According to a study done by the Black Minority Ethnic groups (BME), some ethnic groups actually associate cancer with a particular kind of death as well. This means that few people were willing to talk about it so that it does not enhance its malevolent power.

  1. Fear of pain and discomfort

Most women fear of pain when undergoing the screening process. The screening may require the medical personnel to insert the test kit inside the vagina of the woman to take samples for screening and many women fear that it may cause them much pain. Some family members and friends also spread the rumor that it is painful and uncomfortable, making other women shy away from it.

  1. Lack of money

On average, it will cost you about Ksh. 1000 to for cervical cancer screening in some of the best places in Kenya. Most women cannot afford such because the cost of living is already too high and people give priority to the basic needs.

When people hear of the required amount, they just opt to leave their health to fate. Although it costs that amount to go for screening, new technology has made it possible for one to go for screening just once in five years. That is fair for many women who may have that Ksh. 1000. Unfortunately, many of the government health centers do not offer the services in the local areas because they do not have the required equipment.

All is not, however, doom and gloom as there are some health facilities and organizations that offer free cancer screening to those people who cannot afford the services. Please for cervical cancer screening and tell a friend to help save as many lives as possible.

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1 Comment

  1. Njeri M Reply

    Thank you for your article. It is a grave reality that women in Kenya are still dying from cervical cancer in such high numbers. However, as a cytologist and women’s health advocate, kindly allow me to correct one or two items mentioned.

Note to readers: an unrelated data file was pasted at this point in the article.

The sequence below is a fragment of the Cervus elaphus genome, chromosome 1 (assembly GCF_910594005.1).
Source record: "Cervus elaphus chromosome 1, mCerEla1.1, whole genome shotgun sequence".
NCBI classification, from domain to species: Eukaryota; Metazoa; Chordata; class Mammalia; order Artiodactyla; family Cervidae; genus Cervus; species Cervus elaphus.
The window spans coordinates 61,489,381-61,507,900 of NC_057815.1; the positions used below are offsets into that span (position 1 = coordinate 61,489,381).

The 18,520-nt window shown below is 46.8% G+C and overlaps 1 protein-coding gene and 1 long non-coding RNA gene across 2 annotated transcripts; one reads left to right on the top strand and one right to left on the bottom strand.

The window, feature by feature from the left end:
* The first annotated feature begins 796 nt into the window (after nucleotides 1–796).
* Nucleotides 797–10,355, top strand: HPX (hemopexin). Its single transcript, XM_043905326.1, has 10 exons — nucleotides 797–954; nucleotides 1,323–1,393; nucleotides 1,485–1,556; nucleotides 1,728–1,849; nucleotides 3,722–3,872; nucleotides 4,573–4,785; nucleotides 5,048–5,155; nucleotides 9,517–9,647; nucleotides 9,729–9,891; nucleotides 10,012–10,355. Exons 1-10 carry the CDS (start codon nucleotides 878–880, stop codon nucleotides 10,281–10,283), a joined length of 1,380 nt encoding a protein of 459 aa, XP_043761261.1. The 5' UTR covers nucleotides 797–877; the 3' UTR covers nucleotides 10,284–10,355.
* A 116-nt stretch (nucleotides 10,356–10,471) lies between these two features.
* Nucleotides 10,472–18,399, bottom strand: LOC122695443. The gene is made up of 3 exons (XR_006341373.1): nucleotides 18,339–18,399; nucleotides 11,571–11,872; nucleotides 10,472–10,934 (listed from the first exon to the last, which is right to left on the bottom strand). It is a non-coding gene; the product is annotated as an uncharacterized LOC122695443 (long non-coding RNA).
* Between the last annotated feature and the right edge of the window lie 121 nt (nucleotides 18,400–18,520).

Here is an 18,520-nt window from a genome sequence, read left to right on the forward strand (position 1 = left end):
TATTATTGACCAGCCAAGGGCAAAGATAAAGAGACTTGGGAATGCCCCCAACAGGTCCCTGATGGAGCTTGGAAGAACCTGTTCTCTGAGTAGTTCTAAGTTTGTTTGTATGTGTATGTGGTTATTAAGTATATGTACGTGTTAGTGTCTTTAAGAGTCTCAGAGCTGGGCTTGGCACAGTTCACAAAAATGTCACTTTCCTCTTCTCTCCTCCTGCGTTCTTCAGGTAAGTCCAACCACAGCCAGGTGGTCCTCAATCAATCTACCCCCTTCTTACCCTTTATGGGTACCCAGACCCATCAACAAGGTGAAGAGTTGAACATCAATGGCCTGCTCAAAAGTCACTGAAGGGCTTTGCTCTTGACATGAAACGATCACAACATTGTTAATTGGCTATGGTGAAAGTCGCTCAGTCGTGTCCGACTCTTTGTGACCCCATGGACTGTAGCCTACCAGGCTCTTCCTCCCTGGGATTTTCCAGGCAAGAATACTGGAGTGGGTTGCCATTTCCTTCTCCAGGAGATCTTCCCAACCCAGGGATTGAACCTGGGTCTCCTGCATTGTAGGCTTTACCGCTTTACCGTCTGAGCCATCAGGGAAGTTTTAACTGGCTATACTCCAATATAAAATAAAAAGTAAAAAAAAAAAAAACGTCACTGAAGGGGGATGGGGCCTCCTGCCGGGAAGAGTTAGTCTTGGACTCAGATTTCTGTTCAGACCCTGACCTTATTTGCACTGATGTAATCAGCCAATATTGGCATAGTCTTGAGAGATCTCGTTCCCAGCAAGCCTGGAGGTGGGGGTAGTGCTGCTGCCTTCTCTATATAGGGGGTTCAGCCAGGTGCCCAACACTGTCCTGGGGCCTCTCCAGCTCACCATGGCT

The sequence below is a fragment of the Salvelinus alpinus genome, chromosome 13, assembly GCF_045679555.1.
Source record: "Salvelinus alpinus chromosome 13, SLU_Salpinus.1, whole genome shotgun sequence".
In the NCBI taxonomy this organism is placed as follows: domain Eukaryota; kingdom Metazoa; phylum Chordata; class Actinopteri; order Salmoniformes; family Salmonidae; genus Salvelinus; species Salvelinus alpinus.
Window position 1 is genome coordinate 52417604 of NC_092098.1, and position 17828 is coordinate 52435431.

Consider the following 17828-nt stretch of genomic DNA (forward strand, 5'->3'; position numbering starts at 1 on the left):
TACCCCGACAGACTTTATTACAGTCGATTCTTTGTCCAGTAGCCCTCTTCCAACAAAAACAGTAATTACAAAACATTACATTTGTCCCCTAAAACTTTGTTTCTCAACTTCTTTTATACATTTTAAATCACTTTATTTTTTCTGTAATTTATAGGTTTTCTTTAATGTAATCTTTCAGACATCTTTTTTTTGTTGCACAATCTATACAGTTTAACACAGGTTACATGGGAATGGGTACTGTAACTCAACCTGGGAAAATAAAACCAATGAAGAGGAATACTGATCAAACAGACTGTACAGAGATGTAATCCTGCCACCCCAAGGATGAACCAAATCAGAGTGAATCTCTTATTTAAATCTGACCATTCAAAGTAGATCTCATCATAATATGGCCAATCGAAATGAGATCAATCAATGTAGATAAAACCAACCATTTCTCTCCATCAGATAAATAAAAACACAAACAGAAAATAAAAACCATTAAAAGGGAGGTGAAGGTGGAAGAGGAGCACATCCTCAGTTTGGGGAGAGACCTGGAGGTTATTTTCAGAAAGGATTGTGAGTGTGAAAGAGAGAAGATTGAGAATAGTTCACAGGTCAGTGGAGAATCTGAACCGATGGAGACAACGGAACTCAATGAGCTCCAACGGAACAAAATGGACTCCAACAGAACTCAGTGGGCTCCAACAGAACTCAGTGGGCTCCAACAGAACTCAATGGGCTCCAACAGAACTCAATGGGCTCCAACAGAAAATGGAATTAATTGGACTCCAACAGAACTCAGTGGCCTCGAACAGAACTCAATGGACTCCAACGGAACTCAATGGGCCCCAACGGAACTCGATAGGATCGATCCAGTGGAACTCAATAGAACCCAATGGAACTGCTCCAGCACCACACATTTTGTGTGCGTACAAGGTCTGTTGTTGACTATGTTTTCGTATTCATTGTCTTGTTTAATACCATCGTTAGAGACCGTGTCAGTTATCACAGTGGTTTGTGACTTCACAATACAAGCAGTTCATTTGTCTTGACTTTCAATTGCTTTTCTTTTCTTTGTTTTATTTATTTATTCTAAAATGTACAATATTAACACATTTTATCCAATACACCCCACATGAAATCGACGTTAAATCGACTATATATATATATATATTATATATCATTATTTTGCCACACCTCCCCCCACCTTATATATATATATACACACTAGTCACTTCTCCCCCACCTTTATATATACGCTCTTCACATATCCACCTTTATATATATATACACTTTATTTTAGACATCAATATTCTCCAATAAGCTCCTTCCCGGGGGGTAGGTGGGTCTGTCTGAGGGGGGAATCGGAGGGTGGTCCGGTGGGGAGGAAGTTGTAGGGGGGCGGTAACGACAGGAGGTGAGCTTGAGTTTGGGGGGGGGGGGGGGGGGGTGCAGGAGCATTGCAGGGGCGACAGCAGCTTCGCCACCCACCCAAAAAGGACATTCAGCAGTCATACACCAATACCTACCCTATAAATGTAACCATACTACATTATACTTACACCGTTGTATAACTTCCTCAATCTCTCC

First, factors associated with HPV infection do not include multiple pregnacies. Rather, included are multiple sexual partners as well as the others mentioned. Also, use of hormonal contraceptives is yet to be proven to be a factor associated with HPV infection, as per current science.

    Secondly, the concensus by authorities on cervical cancer prevention and treatment worldwide agree that the optimum approach to screening is Pap + HPV testing. A positive HPV test means that a certain strain (low or high risk) is present at the time of testing. It is NOT an indicator of disease as say a positive HIV test would indicate. In this respect, HPV infection is unique and should be treated using protocol already laid out by WHO and of course, the country’s MOH.

    We, as women, should certainly advocate more strongly for affordable reproductive healthcare, and definitely for more accesible cervical health screening. If we can spend the 1500 for hair and cosmetics, we can certainly afford the 1000 for a painless pap.
    Plan ahead, save your life.